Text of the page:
He remembers being in the company of former chairman of the board of Al-Ahram and well-known political analyst Mohamed Hassanein Heikal -- during Sadat's time -- and the latter, a staunch Nasserist, not knowing how to deal with the common run of grassroots communists, who knew the dogma by heart but never understood much in the way of politics or psychology: "There was this poor, helpless guy who never stopped weeping. Anyway, Heikal had this small transistor radio which he sometimes used. Now he was quietly listening to Lizst. And here comes our pauper friend, looks wide-eyed at Heikal and blurts out, 'who's this you're listening to?' So Heikal told him, and his eyes got all the wider for hearing a name he could never recognise in a million years. 'What's this,' he yelled, 'you're rotten bourgeoisie!' At this point the communists had sunk so low that Heikal, observing them, said, 'I was convinced that communism could rule in Egypt. Now I know that not even in 50 years could these people come to power.' Sad but true, at this point...' Habashi also remembers Awad's persistent incredulity: "He just couldn't get it through his head that he was actually in political detention." And of the widely respected Anis, he speaks in reverent tones, insisting that it was partly Anis's own determination that kept him going: "I agree with his present-day views. I didn't write my memoirs to reassess all that happened in the past, I'm not so interested in that. I'm interested rather in the future. It is absolutely necessary that justice should reign, together with national liberation and true democracy. I was writing in the hope of seeing the day when the constitution has been modified to explicitly stress the rights of all citizens to complete freedom of creed and expression. And this is practically Anis's view: he doesn't stress the past. I shared a cell with Anis at the Gabal Al-Tor Detention Camp," Habashi remembers, "and from that time on a strong friendship connected the two of us. He too had spent a long time in the king's political prisons. What he says in his memoirs, which I too say in mine, is that we feel no regret whatsoever, if things were to happen again in exactly the same way we would choose the same path. 'Today, as I approach the age of 80,' he wrote, 'I regret nothing, for my sole concern throughout my life was to defend the poor and the victims of injustice, and to fight for the independence of Egypt.' As far as I'm concerned, this is extremely well put. I couldn't have put it better myself. It is identical to what I feel...'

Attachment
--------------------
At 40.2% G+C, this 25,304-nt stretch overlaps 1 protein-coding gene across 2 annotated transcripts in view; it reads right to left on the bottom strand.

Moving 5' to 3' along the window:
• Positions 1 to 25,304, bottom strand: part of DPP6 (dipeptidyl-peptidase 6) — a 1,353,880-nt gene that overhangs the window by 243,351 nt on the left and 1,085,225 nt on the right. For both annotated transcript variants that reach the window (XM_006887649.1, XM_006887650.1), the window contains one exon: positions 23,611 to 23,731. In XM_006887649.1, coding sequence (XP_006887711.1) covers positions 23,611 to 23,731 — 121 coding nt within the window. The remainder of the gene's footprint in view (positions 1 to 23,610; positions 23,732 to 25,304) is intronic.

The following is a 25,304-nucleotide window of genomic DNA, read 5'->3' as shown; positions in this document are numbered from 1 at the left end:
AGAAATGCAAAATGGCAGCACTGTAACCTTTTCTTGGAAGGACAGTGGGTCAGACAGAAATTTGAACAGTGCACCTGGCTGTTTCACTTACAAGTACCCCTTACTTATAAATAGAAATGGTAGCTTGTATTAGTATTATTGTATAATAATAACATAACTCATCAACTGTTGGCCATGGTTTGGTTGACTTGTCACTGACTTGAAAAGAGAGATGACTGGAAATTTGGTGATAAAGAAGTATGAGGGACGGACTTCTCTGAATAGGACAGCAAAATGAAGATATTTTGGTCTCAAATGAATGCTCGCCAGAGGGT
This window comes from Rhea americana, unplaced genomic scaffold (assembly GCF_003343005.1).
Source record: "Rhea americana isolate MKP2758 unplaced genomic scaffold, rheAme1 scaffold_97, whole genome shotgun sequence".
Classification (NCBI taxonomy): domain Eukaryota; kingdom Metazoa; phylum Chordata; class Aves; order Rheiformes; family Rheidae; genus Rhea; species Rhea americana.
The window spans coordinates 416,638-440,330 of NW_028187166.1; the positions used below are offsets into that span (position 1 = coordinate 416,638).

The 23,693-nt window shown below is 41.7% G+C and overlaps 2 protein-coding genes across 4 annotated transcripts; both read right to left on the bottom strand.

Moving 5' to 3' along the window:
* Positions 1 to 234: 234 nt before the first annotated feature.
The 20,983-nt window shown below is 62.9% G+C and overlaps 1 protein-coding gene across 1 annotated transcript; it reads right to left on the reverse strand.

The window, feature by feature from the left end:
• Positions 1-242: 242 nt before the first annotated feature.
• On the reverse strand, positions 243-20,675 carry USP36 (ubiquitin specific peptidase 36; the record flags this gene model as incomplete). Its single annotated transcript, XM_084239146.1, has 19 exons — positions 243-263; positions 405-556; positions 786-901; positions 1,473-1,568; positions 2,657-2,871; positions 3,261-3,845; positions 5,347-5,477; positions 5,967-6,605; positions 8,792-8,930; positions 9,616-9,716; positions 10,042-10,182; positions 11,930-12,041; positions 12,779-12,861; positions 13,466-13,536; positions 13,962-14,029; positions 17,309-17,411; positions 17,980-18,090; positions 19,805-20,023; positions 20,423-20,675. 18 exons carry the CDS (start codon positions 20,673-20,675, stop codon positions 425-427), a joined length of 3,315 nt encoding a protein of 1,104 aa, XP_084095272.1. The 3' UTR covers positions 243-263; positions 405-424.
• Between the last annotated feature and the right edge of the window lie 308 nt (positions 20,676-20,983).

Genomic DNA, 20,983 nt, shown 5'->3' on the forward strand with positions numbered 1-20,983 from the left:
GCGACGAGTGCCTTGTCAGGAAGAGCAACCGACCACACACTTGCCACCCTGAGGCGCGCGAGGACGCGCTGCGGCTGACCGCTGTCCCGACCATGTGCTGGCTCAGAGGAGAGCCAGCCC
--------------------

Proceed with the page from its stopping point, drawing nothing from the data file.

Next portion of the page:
Memories abound. When their youngest daughter was 14 months old -- and it is at this point that Rashed enters the conversation -- Habashi was already in prison when the authorities came to arrest his wife. She asked the officer if she could take her son along. "And you know what he said," Rashed recounts, "he said, quite politely I have to admit, 'Madam, you are going into the unknown. I think your daughter is much better off left here with relatives or neighbours. You do not know where you're going, so it's better not to take her with you.' It was five years before I could lay eyes on her again." Together with secret service people periodically searching the house -- "They would rifle through the books," Habashi remembers, "taking away whatever took their fancy. I can't believe how many books the government's robbed me of over the years" -- this would prove to be a recurrent event: leaving the children with friends and loved ones while they went off to be imprisoned, the both of them. Habashi insists that the results were positive: all three grew up to be political activists fighting for the same causes. "And this," he says, with the same wry yet life-affirming smile, "is all I ever wanted -- for my children to resume the struggle -- to the end."
By Samir Sobhi